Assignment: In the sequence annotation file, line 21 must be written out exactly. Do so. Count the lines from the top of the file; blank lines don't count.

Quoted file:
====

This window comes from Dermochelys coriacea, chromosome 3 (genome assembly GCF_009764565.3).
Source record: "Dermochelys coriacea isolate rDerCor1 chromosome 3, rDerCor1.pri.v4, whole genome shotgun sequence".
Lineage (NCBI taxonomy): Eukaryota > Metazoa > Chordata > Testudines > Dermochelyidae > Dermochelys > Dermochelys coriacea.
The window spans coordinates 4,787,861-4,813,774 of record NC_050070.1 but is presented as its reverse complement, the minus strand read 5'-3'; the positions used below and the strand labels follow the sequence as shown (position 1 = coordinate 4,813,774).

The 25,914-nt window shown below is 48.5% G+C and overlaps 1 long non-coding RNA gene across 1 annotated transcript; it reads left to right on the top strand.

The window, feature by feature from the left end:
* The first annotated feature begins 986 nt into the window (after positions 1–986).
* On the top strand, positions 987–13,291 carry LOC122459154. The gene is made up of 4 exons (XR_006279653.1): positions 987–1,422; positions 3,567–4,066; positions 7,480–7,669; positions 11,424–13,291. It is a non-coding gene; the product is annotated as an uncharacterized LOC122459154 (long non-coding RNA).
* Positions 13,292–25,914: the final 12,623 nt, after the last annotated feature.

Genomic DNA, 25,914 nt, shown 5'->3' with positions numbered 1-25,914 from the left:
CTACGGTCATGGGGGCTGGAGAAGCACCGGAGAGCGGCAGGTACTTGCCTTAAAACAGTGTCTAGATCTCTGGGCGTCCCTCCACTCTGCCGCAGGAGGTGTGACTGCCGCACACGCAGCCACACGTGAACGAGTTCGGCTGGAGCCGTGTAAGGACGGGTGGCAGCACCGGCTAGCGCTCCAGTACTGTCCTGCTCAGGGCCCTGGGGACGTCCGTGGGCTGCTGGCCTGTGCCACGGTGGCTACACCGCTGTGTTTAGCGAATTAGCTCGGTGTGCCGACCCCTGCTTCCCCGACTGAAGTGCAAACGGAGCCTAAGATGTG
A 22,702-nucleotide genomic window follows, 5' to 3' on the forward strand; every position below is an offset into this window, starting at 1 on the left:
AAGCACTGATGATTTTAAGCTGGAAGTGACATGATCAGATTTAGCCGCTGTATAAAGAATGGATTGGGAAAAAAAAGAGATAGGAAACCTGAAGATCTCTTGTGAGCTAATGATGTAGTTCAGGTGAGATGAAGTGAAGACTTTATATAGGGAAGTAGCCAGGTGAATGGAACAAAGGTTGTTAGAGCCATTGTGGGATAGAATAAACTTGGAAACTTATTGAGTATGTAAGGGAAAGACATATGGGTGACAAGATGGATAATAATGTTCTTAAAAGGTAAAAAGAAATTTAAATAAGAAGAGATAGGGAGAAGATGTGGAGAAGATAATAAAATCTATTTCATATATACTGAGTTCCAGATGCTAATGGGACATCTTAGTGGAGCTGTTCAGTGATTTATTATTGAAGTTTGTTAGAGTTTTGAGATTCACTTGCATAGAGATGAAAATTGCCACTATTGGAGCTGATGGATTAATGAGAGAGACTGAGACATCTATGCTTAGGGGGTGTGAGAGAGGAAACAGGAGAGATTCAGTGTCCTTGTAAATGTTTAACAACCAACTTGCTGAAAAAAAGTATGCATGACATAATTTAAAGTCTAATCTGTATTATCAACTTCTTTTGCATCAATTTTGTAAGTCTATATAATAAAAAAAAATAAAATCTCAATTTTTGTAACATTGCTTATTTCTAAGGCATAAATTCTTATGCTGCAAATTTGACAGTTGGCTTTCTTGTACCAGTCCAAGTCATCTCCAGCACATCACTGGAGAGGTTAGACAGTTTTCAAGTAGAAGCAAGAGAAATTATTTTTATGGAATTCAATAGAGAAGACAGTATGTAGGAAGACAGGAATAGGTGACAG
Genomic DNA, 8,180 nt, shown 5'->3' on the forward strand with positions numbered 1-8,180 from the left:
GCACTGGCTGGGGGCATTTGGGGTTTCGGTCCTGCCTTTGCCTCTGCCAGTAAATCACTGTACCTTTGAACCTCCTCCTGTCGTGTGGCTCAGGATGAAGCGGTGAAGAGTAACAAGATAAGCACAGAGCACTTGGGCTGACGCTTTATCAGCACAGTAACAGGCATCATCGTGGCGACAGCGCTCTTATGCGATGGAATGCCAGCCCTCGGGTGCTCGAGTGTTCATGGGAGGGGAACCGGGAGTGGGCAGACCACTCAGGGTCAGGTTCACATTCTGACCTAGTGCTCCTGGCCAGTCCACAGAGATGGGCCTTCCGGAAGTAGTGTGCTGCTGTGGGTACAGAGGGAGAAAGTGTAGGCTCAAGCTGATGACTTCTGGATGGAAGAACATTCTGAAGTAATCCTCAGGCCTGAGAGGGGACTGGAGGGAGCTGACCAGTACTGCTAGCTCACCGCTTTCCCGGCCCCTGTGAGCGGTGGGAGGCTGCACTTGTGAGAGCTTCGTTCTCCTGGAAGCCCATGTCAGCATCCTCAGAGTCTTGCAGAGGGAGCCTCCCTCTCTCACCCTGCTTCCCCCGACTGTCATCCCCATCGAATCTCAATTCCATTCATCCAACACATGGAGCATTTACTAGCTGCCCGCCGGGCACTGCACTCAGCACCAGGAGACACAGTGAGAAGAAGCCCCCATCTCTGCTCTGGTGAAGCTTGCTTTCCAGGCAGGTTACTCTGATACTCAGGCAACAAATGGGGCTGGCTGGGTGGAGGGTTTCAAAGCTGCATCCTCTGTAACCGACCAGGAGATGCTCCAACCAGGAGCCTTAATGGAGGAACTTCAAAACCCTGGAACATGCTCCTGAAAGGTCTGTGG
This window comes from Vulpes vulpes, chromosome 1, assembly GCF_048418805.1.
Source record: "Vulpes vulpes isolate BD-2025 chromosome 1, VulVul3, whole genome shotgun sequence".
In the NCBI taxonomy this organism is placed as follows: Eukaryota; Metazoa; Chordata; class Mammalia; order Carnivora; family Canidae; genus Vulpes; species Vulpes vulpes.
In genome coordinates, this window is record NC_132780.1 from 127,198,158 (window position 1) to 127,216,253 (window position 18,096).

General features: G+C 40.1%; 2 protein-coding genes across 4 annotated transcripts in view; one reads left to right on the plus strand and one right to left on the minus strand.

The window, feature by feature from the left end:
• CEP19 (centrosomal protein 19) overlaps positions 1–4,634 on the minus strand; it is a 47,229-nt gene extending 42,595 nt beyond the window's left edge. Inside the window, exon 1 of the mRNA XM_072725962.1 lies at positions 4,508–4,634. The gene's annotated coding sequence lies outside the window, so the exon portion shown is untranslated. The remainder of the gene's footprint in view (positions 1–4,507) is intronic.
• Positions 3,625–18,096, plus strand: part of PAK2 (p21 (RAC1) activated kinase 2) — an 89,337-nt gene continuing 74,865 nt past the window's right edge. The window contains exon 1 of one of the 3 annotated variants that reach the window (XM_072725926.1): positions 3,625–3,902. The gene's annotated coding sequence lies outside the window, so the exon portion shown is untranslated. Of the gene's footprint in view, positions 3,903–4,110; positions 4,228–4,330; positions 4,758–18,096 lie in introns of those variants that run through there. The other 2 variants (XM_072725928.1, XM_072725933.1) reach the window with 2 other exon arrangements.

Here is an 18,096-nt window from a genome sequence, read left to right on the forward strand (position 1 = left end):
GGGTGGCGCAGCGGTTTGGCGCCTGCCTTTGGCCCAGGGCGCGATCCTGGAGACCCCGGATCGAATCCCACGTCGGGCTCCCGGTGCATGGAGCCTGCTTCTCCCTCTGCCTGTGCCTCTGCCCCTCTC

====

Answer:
The window, feature by feature from the left end: